Japan Closes In On Cashless Goal

August 24, 2023
Cash payments have declined steadily in Japan, which increases convenience for consumers and can also contribute to environmental goals, Payments Japan has said.

Cash payments have declined steadily in Japan, which increases convenience for consumers and can also contribute to environmental goals, Payments Japan has said.

In April 2018, Japan’s Ministry of Economy, Trade and Industry announced the government’s Cashless Vision.

This aimed to reach a 40 percent cashless society by 2025. At that point, less than one-quarter of the payments were made without cash.

Japan is now approaching that goal with 36 of all payments having been made cashless in 2022, said Payments Japan, the association tasked with promoting cashless payments in the country, in its 2023 annual roadmap.

Although Japan “is making steady progress towards its goal”, the association noted it is still “low” in international comparison.

Payments Japan says more than 95 percent of payments are cashless in South Korea, while cashless payments make up 84 percent of total transactions in China and 73 percent in Australia.

Considering these numbers, the association argues it is “necessary to continue promoting cashless payments even after reaching a cashless payment ratio of 40 percent”.

Such a continuous shift would be welcome not only to align with international trends but also because of Japan’s wider commitment to addressing environmental issues, the document added.

Cashless payments and sustainability

In the report, Payments Japan also looked at the impact of cashless payments on environmental and sustainability factors.

In 2015, the United Nations released the 2030 Agenda for Sustainable Development, which set international development goals by 2030.

Payments Japan claims that cashless payments can contribute to the achievement of sustainable development goals.

Initial research by the body found that carbon dioxide emissions related to a 1,000 yen payment in case of a cash payment is 1.06g, while it is only 0.34g if the payment is made digitally.

“Based on this trial calculation, we could confirm that cashless payment has a lower environmental impact on daily payments”, which means “using a cashless payment is a more environmentally friendly action”.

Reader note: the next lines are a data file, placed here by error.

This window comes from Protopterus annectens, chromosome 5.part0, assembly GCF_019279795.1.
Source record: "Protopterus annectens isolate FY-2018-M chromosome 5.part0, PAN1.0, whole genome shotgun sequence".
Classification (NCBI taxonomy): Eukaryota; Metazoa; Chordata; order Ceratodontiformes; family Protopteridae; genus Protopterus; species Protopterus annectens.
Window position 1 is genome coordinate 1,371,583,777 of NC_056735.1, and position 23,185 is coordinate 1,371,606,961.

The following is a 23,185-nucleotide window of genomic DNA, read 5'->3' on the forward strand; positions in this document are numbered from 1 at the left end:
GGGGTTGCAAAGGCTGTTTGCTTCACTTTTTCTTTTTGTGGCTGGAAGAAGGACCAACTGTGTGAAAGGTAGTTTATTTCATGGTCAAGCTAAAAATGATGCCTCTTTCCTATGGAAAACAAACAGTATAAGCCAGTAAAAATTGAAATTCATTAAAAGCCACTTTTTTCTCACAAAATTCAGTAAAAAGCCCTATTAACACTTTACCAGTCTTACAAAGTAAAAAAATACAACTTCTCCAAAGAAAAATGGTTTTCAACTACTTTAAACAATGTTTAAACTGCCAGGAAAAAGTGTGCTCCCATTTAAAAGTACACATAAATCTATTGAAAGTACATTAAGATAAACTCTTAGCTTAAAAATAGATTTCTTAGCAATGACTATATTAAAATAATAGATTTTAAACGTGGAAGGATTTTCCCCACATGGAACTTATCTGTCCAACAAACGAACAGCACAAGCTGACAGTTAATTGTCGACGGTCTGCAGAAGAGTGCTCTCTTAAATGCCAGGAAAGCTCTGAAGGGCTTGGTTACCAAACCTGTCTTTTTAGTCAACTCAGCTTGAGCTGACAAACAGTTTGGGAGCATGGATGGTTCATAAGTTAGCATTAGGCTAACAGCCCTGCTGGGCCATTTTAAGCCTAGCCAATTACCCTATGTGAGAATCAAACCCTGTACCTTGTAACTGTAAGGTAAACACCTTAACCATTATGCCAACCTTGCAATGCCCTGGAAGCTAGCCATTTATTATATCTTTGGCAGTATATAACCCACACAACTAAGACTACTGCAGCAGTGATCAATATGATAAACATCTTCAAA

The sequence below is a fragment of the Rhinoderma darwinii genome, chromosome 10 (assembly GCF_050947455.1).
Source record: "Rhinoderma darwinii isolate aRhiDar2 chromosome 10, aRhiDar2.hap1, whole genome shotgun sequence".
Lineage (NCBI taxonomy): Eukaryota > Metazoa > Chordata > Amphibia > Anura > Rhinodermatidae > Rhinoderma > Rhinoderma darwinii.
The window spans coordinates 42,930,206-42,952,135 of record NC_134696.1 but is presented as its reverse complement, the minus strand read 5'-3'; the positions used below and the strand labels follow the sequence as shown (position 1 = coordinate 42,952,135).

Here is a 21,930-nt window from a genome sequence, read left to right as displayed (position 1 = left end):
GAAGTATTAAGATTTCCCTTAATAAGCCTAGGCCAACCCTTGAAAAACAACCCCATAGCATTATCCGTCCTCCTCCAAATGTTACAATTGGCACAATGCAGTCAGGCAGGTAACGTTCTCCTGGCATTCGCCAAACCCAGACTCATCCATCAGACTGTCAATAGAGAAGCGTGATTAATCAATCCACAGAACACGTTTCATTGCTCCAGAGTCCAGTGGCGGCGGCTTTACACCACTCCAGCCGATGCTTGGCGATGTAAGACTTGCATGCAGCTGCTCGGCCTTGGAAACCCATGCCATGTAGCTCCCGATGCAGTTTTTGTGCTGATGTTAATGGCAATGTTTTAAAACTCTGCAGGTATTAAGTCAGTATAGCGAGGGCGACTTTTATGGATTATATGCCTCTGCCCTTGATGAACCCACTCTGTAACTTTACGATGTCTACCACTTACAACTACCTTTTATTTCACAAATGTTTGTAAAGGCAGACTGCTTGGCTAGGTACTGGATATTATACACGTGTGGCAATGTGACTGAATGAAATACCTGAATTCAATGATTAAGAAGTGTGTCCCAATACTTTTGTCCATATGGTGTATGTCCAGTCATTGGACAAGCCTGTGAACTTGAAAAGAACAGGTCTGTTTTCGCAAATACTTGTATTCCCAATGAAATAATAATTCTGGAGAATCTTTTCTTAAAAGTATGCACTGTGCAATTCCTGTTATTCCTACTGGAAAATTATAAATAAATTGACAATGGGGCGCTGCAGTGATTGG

The association acknowledged, however, that these figures are based on a trial calculation that did not have sufficient data and could “not necessarily [be] an accurate value”.

The body also measured the impact of cashless payments against the 17 goals set by the UN and concluded that although these goals “seemingly have nothing to do” with cashless payments, in some cases, cashless payments can either directly or indirectly contribute to the sustainability goals.

For instance, non-cash or digital payments can move forward Goal 8, related to “decent work and economic growth”, by allowing foreign workers to make remittances faster, cheaper and easier.

The document noted that the number of foreign workers is increasing in Japan.

Many, however, are reluctant to send money to their families regularly as they typically have to go to a branch that might be open only on weekdays or during the daytime.

The body argued that “it is hard to say that this working environment is friendly to foreign workers”, pointing out that “it can be even more important in the future to develop an environment in which money can be sent easily and cheaply anytime, anywhere”.

Following extensive discussions with stakeholders, the association concluded that “at first glance, cashless payments seem to be used to solve social and environmental problems that seem unrelated”.

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